The Emotional and Psychological Impact of a Traumatic Brain Injury
The term Traumatic Brain Injury (TBI) can describe a wide range of injuries. At the mild end of the spectrum are concussions of various degrees, and at the more severe end there are cases where the skull is fractured and foreign objects do damage to the brain.
Clearly, TBIs can have serious physical effects. However, it’s also important to be aware of the very real emotional and psychological damage these injuries can cause. This article will give you an idea of at least a few of these.
Connection Between Suicide and Traumatic Brain Injury
A TBI is not only a physical injury. These injuries can have long-term psychological effects, radically altering the quality of life for those who experience them. One clear example of this comes in the link between TBI and suicide.
A Danish study into the link between suicide and TBI examined the causes of the more than 34,500 suicides that took place in Denmark between 1980 and 2014. This study found that people with medically documented TBIs made up 10 percent of these suicides.
Trine Madsen of the Danish Research Institute of Suicide Prevention said, “Individuals with mild TBI, with concussion, had an elevated suicide risk by 81 percent…. But individuals with severe TBI had a higher suicide risk that was more than double.”
Three factors were strongly linked to the risk of suicide from TBI: the severity of the TBI, receiving a TBI in young adulthood, and being hospitalized for a TBI in the last six months before the suicide occurred.
The Emotional Experience of Traumatic Brain Injury
Beyond the link between suicide and TBI, these injuries can have a range of other serious psychological and emotional effects. One could speculate that the suicides attributed to TBI are often the result of unusually strong cases of these types of symptoms:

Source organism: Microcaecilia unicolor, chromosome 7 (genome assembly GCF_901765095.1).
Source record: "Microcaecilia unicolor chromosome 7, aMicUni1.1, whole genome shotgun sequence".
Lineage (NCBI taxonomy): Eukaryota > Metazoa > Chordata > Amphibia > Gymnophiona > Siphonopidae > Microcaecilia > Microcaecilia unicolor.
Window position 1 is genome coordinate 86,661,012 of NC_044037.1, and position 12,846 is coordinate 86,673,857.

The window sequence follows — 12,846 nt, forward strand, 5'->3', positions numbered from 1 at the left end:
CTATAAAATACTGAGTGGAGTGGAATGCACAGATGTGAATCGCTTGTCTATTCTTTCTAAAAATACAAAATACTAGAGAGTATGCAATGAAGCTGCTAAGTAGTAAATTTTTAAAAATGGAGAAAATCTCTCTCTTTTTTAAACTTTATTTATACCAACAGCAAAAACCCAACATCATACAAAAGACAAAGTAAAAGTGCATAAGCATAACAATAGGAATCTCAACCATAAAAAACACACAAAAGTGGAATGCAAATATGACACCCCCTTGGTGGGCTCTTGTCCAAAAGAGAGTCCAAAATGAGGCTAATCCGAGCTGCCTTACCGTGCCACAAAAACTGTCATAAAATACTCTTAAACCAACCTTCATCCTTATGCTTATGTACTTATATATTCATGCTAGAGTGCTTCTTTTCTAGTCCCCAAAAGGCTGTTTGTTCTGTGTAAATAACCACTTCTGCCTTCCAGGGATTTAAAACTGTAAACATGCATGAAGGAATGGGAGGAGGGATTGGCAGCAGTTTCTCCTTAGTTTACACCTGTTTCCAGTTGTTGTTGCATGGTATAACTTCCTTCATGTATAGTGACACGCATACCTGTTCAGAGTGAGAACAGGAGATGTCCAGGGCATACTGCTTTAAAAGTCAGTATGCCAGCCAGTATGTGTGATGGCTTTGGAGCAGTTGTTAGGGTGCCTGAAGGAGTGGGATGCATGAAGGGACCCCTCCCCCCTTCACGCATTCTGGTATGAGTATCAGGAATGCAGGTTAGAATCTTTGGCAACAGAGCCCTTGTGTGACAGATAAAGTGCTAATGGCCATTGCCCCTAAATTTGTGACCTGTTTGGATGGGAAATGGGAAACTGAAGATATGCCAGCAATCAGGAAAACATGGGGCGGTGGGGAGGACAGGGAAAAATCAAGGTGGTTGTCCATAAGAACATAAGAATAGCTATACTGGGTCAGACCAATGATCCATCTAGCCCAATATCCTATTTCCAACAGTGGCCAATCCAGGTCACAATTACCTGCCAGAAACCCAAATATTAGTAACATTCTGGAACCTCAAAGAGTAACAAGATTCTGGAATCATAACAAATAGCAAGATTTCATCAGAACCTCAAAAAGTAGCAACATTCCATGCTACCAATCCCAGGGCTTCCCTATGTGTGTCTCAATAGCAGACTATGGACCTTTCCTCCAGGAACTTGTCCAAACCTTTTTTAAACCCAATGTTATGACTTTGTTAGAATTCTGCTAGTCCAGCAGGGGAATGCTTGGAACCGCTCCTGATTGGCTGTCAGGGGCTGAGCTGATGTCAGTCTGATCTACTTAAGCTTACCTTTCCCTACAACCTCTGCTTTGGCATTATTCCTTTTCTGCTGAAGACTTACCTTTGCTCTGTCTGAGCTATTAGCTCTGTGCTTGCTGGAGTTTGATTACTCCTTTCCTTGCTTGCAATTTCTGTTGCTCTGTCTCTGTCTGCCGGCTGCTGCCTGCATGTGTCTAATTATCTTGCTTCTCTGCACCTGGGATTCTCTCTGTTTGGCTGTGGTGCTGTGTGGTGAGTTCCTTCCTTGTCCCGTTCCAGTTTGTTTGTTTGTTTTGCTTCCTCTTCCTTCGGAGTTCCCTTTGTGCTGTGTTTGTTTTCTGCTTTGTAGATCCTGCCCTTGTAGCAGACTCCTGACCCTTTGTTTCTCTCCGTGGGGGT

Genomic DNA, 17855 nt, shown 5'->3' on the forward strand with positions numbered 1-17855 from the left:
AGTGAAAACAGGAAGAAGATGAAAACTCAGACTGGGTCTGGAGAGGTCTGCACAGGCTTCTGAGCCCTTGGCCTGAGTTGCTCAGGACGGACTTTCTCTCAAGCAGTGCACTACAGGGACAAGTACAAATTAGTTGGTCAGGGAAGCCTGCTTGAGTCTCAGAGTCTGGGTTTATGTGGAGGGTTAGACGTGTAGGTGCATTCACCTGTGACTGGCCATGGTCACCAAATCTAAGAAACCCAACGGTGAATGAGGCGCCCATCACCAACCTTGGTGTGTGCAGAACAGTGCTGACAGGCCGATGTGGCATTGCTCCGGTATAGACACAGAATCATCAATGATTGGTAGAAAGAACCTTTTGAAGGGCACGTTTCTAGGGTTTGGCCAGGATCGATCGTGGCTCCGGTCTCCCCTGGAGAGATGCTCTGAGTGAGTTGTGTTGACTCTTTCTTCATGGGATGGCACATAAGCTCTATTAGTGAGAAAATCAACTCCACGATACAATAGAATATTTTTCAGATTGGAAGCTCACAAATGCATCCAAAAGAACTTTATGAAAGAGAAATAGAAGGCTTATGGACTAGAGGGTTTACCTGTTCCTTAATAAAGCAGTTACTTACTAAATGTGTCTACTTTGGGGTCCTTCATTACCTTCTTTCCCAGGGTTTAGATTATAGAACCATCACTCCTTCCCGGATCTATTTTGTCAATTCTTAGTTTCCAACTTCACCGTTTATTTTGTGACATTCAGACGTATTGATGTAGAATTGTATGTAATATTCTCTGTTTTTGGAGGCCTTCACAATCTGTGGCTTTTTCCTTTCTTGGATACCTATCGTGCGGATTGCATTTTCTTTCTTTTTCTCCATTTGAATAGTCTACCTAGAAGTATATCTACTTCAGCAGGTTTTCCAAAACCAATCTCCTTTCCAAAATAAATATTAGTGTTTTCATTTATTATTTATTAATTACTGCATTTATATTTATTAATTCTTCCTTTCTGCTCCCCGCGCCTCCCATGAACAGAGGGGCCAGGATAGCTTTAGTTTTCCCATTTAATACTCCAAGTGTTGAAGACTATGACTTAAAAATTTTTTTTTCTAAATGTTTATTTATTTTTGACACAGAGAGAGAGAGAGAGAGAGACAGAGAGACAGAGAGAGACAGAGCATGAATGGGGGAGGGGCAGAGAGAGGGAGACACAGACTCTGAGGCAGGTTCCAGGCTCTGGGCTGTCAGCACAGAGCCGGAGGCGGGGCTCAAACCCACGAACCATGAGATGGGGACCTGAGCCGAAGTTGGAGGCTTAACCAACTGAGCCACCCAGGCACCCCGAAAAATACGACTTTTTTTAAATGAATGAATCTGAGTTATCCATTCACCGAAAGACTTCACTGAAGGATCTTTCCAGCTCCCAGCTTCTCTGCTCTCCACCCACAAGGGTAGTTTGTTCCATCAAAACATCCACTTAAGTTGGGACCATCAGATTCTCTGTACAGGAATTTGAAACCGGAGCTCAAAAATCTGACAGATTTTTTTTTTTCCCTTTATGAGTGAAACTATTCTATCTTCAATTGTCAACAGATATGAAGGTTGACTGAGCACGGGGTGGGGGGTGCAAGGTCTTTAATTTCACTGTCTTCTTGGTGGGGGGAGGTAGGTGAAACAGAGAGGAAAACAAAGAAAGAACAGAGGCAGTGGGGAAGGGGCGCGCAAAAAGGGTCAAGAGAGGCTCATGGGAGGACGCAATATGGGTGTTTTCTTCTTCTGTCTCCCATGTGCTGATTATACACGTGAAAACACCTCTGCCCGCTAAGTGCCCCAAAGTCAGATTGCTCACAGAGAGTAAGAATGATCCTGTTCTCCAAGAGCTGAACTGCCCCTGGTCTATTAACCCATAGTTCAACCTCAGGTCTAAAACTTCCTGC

- Mood Swings
Damage to the part of the brain that regulates emotions can cause “emotional lability.” Most of the time these symptoms improve in the first few months after the injury occurs. However, any individual who has difficulty controlling their emotions may be unpredictable. Make sure a doctor knows if you experience mood swings.
Anxiety can come from the individual’s inability to reason and concentrate the way he or she normally would. An individual who suffers a TBI may be easily overwhelmed, especially if asked to make decisions. Some medications can help this symptom, and it’s a good idea to reassure the person that they are doing all right.
Depression after a TBI is a normal emotional response to the changes that come with the injury. In some cases it can also be a result of damage to the brain areas that regulate emotions. Antidepressants, aerobic exercises, and a number of other treatments can help alleviate depression.
- Short Temper or Irritability
Up to 71 percent of people with TBIs are frequently irritable. Like many of the other symptoms, irritability can be a normal emotional reaction to the injury or a result of damage to the parts of the brain that regulate emotion. Stress reduction techniques, anger management skills, and some medications can help with this problem.
What Shall I Do if I Experience a Traumatic Brain Injury?
If you or a loved one has suffered from a TBI because of someone else’s negligence, you should talk to a trusted brain injury attorney as soon as you can. You may be entitled to compensation for personal injury, which should at least cover the medical treatment for the accident. We strongly advise that you speak to a skilled attorney you can trust, before you talk to any insurance company representatives.
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